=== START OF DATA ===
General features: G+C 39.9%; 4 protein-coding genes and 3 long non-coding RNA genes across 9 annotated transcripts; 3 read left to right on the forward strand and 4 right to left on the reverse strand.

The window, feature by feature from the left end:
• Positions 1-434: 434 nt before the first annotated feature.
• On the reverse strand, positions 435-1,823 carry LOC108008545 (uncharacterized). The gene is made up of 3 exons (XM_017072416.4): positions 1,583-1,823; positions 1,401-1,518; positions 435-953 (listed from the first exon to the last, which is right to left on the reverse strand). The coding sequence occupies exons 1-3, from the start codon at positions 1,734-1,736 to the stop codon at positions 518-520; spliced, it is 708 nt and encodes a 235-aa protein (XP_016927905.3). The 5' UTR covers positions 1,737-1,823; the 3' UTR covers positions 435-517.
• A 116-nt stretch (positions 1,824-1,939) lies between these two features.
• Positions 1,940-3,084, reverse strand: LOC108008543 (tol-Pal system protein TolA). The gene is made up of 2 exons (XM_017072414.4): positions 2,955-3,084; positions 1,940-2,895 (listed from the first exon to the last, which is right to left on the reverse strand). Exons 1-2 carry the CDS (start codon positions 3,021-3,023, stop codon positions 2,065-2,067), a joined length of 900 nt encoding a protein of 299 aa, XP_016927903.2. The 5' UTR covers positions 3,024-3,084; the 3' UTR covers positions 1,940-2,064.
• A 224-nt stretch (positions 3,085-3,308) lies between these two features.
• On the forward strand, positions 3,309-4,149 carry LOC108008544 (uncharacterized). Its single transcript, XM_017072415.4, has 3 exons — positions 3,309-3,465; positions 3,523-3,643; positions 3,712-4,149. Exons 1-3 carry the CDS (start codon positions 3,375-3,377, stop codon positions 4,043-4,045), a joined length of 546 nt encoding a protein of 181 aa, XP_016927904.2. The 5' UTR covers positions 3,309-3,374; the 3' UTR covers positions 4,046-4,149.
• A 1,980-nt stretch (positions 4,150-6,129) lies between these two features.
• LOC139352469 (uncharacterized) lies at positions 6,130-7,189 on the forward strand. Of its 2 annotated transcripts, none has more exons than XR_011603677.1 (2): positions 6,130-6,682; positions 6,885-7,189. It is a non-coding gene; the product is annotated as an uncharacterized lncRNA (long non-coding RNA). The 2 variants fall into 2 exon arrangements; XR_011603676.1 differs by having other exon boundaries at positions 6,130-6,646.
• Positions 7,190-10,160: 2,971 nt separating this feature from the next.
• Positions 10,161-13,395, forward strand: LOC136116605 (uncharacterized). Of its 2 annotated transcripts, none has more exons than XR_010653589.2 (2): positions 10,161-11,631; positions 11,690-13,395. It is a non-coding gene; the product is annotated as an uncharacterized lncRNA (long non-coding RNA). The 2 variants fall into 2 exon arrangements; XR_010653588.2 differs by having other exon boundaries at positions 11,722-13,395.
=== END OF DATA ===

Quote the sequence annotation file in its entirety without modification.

General features: G+C 39.9%; 4 protein-coding genes and 3 long non-coding RNA genes across 9 annotated transcripts; 3 read left to right on the forward strand and 4 right to left on the reverse strand.

The window, feature by feature from the left end:
• Positions 1-434: 434 nt before the first annotated feature.
• On the reverse strand, positions 435-1,823 carry LOC108008545 (uncharacterized). The gene is made up of 3 exons (XM_017072416.4): positions 1,583-1,823; positions 1,401-1,518; positions 435-953 (listed from the first exon to the last, which is right to left on the reverse strand). The coding sequence occupies exons 1-3, from the start codon at positions 1,734-1,736 to the stop codon at positions 518-520; spliced, it is 708 nt and encodes a 235-aa protein (XP_016927905.3). The 5' UTR covers positions 1,737-1,823; the 3' UTR covers positions 435-517.
• A 116-nt stretch (positions 1,824-1,939) lies between these two features.
• Positions 1,940-3,084, reverse strand: LOC108008543 (tol-Pal system protein TolA). The gene is made up of 2 exons (XM_017072414.4): positions 2,955-3,084; positions 1,940-2,895 (listed from the first exon to the last, which is right to left on the reverse strand). Exons 1-2 carry the CDS (start codon positions 3,021-3,023, stop codon positions 2,065-2,067), a joined length of 900 nt encoding a protein of 299 aa, XP_016927903.2. The 5' UTR covers positions 3,024-3,084; the 3' UTR covers positions 1,940-2,064.
• A 224-nt stretch (positions 3,085-3,308) lies between these two features.
• On the forward strand, positions 3,309-4,149 carry LOC108008544 (uncharacterized). Its single transcript, XM_017072415.4, has 3 exons — positions 3,309-3,465; positions 3,523-3,643; positions 3,712-4,149. Exons 1-3 carry the CDS (start codon positions 3,375-3,377, stop codon positions 4,043-4,045), a joined length of 546 nt encoding a protein of 181 aa, XP_016927904.2. The 5' UTR covers positions 3,309-3,374; the 3' UTR covers positions 4,046-4,149.
• A 1,980-nt stretch (positions 4,150-6,129) lies between these two features.
• LOC139352469 (uncharacterized) lies at positions 6,130-7,189 on the forward strand. Of its 2 annotated transcripts, none has more exons than XR_011603677.1 (2): positions 6,130-6,682; positions 6,885-7,189. It is a non-coding gene; the product is annotated as an uncharacterized lncRNA (long non-coding RNA). The 2 variants fall into 2 exon arrangements; XR_011603676.1 differs by having other exon boundaries at positions 6,130-6,646.
• Positions 7,190-10,160: 2,971 nt separating this feature from the next.
• Positions 10,161-13,395, forward strand: LOC136116605 (uncharacterized). Of its 2 annotated transcripts, none has more exons than XR_010653589.2 (2): positions 10,161-11,631; positions 11,690-13,395. It is a non-coding gene; the product is annotated as an uncharacterized lncRNA (long non-coding RNA). The 2 variants fall into 2 exon arrangements; XR_010653588.2 differs by having other exon boundaries at positions 11,722-13,395.